Jeremy talked about his childhood and how reading was something that took him a long time to "make peace" with.  His parents, two highly academic people, were concerned about their son's struggle with school.  It wasn't until an intuitive 2nd grade teacher told Jeremy that he didn't have to like reading, he just had to be able to read, that Jeremy began to break down his wall.   Though he was only seven years old, he loved to tell stories through his drawings.  He would create books of his own, using marker-drawn images and a few words.  His love of storytelling through art followed him to University and he went to art school in Canada.  Today, he is an accomplished artist, a writer, and a person who loves reading!   It warms my librarian heart! Jeremy Tankard has certainly created some wonderful stories that inspire little ones to crack open a book and a crack a smile:

Grumpy BirdGrumpy Bird by Jeremy Tankard
My rating: 5 of 5 stars

This is one of my favorite books to read with my children! I use different voices to animate each character and we always end up laughing together.

Bird is having a rough day and he wants nothing to do with playing! He certainly has no interest in flying! He decides to go for a walk to blow off some steam. His friends encounter him throughout his walk- but bird isn't interested in hanging out with them. Sometimes, however, our friends are just what we need to remind us of reasons to have fun!

Jeremy Tankard's illustrations are a gorgeous complement to his sweet, simple writing style. This book is an instant classic!

View all my reviews Boo Hoo BirdBoo Hoo Bird by Jeremy Tankard
My rating: 4 of 5 stars

Follow Bird on another adventure!  Did you ever have a child milk a boo-boo for all the attention it's worth?  When Bird gets bonked on the noggin by a ball, not even a cookie         can dry his tears!  What can his friends do to make him feel better?  

View all my reviews Me Hungry!Me Hungry! by Jeremy Tankard
My rating: 4 of 5 stars

What is a cave-boy to do when his mama and papa are too busy to feed him? HE HUNT! Well- that isn't as easy as it sounds! When the animals are too sneaky or dangerous to get a spear into, Tankard's little cave-boy has to find a new approach to filling his belly.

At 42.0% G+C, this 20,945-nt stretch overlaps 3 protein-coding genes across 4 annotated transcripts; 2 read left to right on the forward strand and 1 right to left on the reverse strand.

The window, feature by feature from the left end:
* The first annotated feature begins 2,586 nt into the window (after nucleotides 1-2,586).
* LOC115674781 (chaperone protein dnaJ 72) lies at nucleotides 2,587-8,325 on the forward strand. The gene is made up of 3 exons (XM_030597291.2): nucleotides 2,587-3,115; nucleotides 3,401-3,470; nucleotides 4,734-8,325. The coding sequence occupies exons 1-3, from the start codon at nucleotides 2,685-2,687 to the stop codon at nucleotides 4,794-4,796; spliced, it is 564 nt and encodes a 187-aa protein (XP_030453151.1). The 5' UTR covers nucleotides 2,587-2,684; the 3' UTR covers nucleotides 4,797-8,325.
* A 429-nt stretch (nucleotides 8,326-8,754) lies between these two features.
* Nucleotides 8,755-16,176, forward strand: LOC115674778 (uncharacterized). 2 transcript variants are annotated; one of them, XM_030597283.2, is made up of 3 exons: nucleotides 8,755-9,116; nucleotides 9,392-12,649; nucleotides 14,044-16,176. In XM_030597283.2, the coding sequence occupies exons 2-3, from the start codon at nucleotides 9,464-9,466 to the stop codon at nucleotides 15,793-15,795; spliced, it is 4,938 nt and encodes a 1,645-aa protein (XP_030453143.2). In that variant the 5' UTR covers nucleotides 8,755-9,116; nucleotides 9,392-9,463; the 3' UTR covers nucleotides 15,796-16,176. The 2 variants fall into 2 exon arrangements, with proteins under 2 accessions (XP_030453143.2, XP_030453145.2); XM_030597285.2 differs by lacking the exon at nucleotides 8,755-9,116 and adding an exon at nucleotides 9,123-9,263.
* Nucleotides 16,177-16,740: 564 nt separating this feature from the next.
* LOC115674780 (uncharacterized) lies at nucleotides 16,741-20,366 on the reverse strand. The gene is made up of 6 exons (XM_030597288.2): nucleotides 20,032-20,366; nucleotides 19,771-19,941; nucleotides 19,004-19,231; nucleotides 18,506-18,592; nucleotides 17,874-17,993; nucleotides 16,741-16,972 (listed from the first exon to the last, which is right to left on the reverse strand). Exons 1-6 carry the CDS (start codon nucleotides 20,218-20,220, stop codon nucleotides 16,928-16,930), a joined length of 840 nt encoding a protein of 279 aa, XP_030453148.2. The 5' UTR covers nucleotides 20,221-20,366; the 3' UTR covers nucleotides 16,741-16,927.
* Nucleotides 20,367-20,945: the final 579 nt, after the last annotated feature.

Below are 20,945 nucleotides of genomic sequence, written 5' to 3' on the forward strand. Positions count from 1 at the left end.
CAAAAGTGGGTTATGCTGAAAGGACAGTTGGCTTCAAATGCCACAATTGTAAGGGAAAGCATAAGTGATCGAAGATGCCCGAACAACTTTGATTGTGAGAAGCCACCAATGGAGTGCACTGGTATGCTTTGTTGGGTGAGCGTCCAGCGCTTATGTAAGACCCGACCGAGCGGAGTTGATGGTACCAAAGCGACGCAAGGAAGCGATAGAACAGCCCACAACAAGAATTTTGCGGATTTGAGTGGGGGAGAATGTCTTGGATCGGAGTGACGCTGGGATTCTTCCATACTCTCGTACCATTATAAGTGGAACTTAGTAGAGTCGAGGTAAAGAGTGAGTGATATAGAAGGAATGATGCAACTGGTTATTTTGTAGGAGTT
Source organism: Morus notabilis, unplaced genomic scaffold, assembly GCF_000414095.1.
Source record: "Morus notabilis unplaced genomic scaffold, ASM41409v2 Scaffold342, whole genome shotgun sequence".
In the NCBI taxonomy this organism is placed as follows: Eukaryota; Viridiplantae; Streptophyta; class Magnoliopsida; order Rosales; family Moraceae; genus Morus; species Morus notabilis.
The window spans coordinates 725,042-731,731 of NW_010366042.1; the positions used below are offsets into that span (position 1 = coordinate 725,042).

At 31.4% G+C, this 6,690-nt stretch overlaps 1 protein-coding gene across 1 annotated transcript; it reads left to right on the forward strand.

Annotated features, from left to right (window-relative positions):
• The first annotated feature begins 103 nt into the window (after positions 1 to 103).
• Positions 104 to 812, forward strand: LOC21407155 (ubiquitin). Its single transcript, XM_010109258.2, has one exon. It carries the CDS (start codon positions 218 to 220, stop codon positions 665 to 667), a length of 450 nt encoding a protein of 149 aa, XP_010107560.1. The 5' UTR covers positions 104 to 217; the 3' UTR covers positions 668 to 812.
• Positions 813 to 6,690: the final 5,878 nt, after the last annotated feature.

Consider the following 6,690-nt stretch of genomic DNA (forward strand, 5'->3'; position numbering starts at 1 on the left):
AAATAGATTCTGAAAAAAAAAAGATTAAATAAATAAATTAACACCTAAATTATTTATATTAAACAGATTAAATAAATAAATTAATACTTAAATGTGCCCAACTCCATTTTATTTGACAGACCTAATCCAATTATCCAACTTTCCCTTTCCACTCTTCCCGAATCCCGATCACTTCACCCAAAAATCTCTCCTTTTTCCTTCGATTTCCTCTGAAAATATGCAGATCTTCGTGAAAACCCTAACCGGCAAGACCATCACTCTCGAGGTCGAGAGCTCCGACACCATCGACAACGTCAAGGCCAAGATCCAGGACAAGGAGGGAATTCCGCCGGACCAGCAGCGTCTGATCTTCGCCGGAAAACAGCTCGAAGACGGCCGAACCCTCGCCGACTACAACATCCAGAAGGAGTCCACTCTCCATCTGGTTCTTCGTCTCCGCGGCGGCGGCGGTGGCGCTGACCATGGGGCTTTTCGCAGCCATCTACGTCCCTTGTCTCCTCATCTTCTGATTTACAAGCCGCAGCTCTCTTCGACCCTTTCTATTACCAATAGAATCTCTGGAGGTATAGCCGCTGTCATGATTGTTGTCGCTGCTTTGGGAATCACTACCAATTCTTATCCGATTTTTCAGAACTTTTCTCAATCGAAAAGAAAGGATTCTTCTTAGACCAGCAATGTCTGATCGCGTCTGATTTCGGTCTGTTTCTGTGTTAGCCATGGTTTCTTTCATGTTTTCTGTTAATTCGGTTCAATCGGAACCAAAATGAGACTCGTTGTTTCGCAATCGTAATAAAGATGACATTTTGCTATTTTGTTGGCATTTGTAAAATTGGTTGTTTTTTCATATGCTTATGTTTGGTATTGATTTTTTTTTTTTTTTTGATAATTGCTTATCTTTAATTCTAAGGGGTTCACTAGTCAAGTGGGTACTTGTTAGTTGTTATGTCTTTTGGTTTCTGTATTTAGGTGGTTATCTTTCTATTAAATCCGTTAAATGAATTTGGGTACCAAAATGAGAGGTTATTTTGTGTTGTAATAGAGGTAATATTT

I can't think of a better way to spend my final day at my beloved public library than meeting one of my favorite author/illustrators!   Thank you for coming to see us, Jeremy!

Wednesday, August 10, 2011

Saying Goodbye to my Public Library Position

This week is my final week in my Public Library Position as I take up the Technology Media and Research Teacher Position on Friday.  This is a bittersweet transition for me as I have loved every moment of my time working in the amazing children's department at my library.  My story time theme this week was Goodbye, as this was a good way to explain to my little patrons that I would no longer be a part of their weekly routine.  The parents and children gave me such a beautiful send-off with baked goods, cards, gifts, and lots and lots of hugs!  I have been so lucky to work with these amazing families for the past four years...saying goodbye wasn't easy.

See You Later, Alligator!See You Later, Alligator! by Laura McGee Kvasnosky
My rating: 4 of 5 stars

Trying to find a book that teaches children about goodbyes (but isn't about death!) isn't easy! I was very pleased when I stumbled upon this one by Laura McGee Kvasnosky. As reptilian and amphibian parents drop their little ones off at River Bottom School their goodbyes are lighthearted and fun. Then, at the end of the school day when the little ones head home, they say goodbye to school with the same joviality. This book had my preschool students giggling and completely engaged.

We followed the reading of this book with a cute little goodbye rhyme written by Holly Karapetkova called "Goodbye Friends."  The images for this rhyme can be found online in a PDF Copyright © Dr. Jean Feldman.  As I placed each image on our magnetic board, we did an action that represented the creature's traits.  My favorite was "Better Swish, Jelly Fish."

Annie BananieAnnie Bananie by Leah Komaiko
My rating: 3 of 5 stars

This is an excellent book to use for teaching children that goodbyes aren't easy, but can be endured. It is a fun, rhythmic, silly, and very perfectly juvenile story of two girls dealing with being apart now that one has moved away.

After reading Annie Bananie, I told the children I needed to say goodbye to all my puppet friends.  So, one by one, I took a puppet out of the big box and said goodbye.  The puppet responded to me in whatever animal sound was appropriate- with the children helping it along!

Our last activity was to recite a rhyme called "I Have a Nose"  while pointing to all the parts of the body indicated in the poem:

On my face, I have a nose.
And way down here, I have ten toes.
I have two eyes that I can blink.
I have a head to help me think.
I have a chin and very near.
I have two ears so I can hear.
Here are my arms to hold up high.
And here is my hand to wave goodbye.

To end the program, we sang the same closing song I have been singing with them for the past four years, a slightly revised version of the "See Ya Song" by Carole Demas and Paula Janis:

See ya, see ya
Hope you had a good, good time
Da dum
I hope you had a good, good morning
I know that I will see you again
Da dum
I know that I will see you again...

I will miss all of my little patrons as I move on to my new position.  The public library system has been very good to me and I am so grateful for the experiences I have gained there.

I am looking forward to meeting my new students and beginning my new adventure!

Saturday, August 6, 2011

Halo by Alexandra Adornetto

Halo (Halo, #1)Halo by Alexandra Adornetto